Author

Twilight

Directed by: Catherine Hardwicke

Starring: Kristen Stewart, Robert Pattinson, Nikki Reed

by Jen McNeely 

They have stayed up late at night devouring hundreds of pages and fantasized about having a first kiss with a vampire. They have blogged about it and held late night debates at slumber parties. With years devoted to imagining the characters and turning to them as a means of escape from feuding parents or quarrelling friends, they are more than ecstatic with the release of Twilight – and have likely pre-ordered their tickets.  

Who are they? Teenage girls – and the fate of this film is ruled by them. Whether they will be satisfied is hard to say but as a woman on the outside of this phenomenon, I can tell you that my satisfaction is now fixated on having a teenage vampire awake me in the night to smell my blood and chill my skin.  

Set in Forks Washington, the film is dark and moist – as is the romantic story between high school cool girl Bella Swan, played by tom boy hottie, Kristen Stewart (Into The Wild), and apathetic angst ridden vampire Edward Cullen, played with absolute sex appeal by Robert Pattinson (Harry Potter and the Goblet of Fire).  

The story unfolds when Bella, who narrates the film as diary entries, moves from Mom’s house in Phoenix to Dad’s hokey little town on the west coast. On the first day of school, Bella receives much attention from her silly male classmates, as the good looking addition to the chokingly small student body. But Bella is far too fixated on the silent, pale Edward – whose clique of aloof and mysterious (and likewise pale) friends are quite separated from the rest of the cafeteria.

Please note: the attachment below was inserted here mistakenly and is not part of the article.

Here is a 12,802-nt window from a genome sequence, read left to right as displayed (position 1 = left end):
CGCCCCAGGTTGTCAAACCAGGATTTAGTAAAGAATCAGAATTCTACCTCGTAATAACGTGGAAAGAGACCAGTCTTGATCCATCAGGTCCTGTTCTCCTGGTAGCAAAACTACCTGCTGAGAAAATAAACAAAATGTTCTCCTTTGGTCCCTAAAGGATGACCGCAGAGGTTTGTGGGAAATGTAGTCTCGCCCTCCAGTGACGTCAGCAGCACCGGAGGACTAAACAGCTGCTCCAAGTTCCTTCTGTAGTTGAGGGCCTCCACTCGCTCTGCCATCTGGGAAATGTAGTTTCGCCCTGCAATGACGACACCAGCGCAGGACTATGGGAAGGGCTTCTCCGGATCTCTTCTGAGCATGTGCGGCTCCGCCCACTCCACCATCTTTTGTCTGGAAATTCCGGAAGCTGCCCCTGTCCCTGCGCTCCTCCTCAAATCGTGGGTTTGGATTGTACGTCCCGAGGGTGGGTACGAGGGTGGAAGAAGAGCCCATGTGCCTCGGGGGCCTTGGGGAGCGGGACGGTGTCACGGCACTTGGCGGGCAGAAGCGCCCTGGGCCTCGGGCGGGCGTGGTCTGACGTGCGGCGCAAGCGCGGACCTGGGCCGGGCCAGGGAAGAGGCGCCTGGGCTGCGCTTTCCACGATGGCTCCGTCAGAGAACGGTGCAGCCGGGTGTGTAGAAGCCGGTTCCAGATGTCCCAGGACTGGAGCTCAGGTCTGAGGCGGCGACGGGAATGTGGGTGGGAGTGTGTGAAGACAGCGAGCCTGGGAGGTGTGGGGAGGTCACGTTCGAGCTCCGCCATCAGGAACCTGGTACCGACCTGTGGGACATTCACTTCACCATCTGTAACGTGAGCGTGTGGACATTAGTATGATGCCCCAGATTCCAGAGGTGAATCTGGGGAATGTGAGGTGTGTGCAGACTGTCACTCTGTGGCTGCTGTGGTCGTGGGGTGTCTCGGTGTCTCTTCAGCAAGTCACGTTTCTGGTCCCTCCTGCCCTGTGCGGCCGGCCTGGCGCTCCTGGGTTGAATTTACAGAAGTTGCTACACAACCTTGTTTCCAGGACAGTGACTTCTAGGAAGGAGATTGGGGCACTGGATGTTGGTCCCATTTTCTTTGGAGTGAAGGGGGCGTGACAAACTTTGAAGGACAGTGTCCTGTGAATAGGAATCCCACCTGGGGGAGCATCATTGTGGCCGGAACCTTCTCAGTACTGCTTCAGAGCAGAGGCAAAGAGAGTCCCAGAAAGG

Casting director did a slam dunk job pairing these two together. So many teen couples on screen have a single layer flirtation, but the immediate connection between Stewart and Pattinson radiates heat, despite being cold to touch.  

While most teen love stories involve shiny hair and dimples, this one is practically erotic with Edward admitting to Bella “I like watching you sleep” and “your scent is like heroin to me”. Her confessions are just as steamy letting us know that she’s turned on by Edward thirsting for her blood. 

There’s a lot of friction and build up before the two kids finally decide to go steady, despite fatal warning signs. This is then followed by fighting, flying through trees, protective father scenes, flighty mom on the phone, spooky Native legends and the prom.  

Although there was a lull in the middle, the scenic shots of towering cedars and the DWELL Magazine worthy vampire dwelling that could have doubled for a contemporary Frank Lloyd Wright kept us enchanted.  

As the credits rolled, tweens seated in front of me made plans to return this weekend, while fourteen year olds conversed in the bathroom their reaction to the film versus the books. It could not be determined whether they were elated or disappointed with scenes, but they were talking a mile a minute; almost too excited to wash their hands.    

One thing is for certain, Twilight is a sophisticated teen romance that grapples complicated teenage themes with care, imagination and beauty. You probably won’t feel compelled to go out and buy the books but you may fantasize about a young vampire awakening you at night with a big fat boner.

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